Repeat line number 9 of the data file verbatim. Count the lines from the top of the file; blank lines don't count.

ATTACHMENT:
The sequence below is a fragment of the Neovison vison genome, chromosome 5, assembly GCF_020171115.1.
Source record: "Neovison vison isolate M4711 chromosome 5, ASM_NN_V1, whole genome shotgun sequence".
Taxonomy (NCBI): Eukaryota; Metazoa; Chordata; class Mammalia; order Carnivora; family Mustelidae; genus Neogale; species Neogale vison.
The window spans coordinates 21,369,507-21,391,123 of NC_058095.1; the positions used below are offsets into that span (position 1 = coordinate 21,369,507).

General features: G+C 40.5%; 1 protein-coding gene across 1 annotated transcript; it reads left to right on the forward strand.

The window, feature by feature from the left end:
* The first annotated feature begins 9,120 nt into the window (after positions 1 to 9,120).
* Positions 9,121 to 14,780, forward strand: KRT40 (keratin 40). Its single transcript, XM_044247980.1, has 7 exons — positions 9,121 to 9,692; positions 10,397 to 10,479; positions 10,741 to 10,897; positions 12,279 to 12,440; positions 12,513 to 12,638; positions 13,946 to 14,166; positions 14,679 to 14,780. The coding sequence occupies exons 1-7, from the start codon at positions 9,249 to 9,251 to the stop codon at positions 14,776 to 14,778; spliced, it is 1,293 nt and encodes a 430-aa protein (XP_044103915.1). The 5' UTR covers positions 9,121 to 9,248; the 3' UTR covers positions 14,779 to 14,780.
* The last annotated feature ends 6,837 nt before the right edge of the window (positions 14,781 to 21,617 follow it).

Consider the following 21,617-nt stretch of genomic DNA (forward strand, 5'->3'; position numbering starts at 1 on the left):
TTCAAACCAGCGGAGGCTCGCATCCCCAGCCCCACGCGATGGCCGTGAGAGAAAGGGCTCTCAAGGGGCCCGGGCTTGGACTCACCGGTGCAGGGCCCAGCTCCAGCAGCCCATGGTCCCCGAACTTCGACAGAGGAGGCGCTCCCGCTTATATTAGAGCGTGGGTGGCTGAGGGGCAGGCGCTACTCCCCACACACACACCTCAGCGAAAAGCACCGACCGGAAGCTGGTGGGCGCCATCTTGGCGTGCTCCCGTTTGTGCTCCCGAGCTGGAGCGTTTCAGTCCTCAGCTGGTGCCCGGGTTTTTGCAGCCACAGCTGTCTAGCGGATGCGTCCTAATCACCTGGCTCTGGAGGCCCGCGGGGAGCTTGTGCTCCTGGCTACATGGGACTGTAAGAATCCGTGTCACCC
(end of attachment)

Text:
* The last annotated feature ends 6,837 nt before the right edge of the window (positions 14,781 to 21,617 follow it).